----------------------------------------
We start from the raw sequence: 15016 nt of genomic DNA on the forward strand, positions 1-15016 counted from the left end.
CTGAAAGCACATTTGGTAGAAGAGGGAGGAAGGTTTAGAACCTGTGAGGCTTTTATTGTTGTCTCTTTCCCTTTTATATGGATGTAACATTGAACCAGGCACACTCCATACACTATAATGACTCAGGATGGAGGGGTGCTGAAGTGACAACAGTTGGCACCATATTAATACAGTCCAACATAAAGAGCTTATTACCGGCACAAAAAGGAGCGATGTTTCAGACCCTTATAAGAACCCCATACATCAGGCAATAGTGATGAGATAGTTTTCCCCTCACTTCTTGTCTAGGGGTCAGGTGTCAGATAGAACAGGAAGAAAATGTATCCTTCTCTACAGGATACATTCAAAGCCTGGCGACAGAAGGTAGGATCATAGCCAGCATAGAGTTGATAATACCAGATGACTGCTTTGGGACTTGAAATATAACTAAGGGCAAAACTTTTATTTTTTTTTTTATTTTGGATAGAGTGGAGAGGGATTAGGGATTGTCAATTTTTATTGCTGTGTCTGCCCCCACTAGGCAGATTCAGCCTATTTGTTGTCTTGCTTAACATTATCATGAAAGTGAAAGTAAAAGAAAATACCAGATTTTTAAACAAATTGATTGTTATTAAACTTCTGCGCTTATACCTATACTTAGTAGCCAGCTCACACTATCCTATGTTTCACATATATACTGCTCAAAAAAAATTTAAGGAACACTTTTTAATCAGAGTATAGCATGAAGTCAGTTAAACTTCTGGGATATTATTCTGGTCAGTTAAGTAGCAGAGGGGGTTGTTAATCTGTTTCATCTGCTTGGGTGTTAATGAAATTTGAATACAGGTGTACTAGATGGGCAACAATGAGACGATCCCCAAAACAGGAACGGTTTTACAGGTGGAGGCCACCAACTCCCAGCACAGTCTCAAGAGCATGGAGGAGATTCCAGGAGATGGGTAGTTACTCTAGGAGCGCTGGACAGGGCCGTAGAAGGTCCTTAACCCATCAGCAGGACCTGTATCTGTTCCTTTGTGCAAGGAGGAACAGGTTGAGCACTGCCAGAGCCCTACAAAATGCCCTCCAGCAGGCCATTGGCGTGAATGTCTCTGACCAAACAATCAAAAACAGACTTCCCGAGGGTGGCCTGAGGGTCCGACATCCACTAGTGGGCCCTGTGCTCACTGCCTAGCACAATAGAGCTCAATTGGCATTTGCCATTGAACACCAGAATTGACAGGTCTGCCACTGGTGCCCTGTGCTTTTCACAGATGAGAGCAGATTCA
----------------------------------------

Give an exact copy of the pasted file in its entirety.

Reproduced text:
We start from the raw sequence: 15016 nt of genomic DNA on the forward strand, positions 1-15016 counted from the left end.
CTGAAAGCACATTTGGTAGAAGAGGGAGGAAGGTTTAGAACCTGTGAGGCTTTTATTGTTGTCTCTTTCCCTTTTATATGGATGTAACATTGAACCAGGCACACTCCATACACTATAATGACTCAGGATGGAGGGGTGCTGAAGTGACAACAGTTGGCACCATATTAATACAGTCCAACATAAAGAGCTTATTACCGGCACAAAAAGGAGCGATGTTTCAGACCCTTATAAGAACCCCATACATCAGGCAATAGTGATGAGATAGTTTTCCCCTCACTTCTTGTCTAGGGGTCAGGTGTCAGATAGAACAGGAAGAAAATGTATCCTTCTCTACAGGATACATTCAAAGCCTGGCGACAGAAGGTAGGATCATAGCCAGCATAGAGTTGATAATACCAGATGACTGCTTTGGGACTTGAAATATAACTAAGGGCAAAACTTTTATTTTTTTTTTTATTTTGGATAGAGTGGAGAGGGATTAGGGATTGTCAATTTTTATTGCTGTGTCTGCCCCCACTAGGCAGATTCAGCCTATTTGTTGTCTTGCTTAACATTATCATGAAAGTGAAAGTAAAAGAAAATACCAGATTTTTAAACAAATTGATTGTTATTAAACTTCTGCGCTTATACCTATACTTAGTAGCCAGCTCACACTATCCTATGTTTCACATATATACTGCTCAAAAAAAATTTAAGGAACACTTTTTAATCAGAGTATAGCATGAAGTCAGTTAAACTTCTGGGATATTATTCTGGTCAGTTAAGTAGCAGAGGGGGTTGTTAATCTGTTTCATCTGCTTGGGTGTTAATGAAATTTGAATACAGGTGTACTAGATGGGCAACAATGAGACGATCCCCAAAACAGGAACGGTTTTACAGGTGGAGGCCACCAACTCCCAGCACAGTCTCAAGAGCATGGAGGAGATTCCAGGAGATGGGTAGTTACTCTAGGAGCGCTGGACAGGGCCGTAGAAGGTCCTTAACCCATCAGCAGGACCTGTATCTGTTCCTTTGTGCAAGGAGGAACAGGTTGAGCACTGCCAGAGCCCTACAAAATGCCCTCCAGCAGGCCATTGGCGTGAATGTCTCTGACCAAACAATCAAAAACAGACTTCCCGAGGGTGGCCTGAGGGTCCGACATCCACTAGTGGGCCCTGTGCTCACTGCCTAGCACAATAGAGCTCAATTGGCATTTGCCATTGAACACCAGAATTGACAGGTCTGCCACTGGTGCCCTGTGCTTTTCACAGATGAGAGCAGATTCA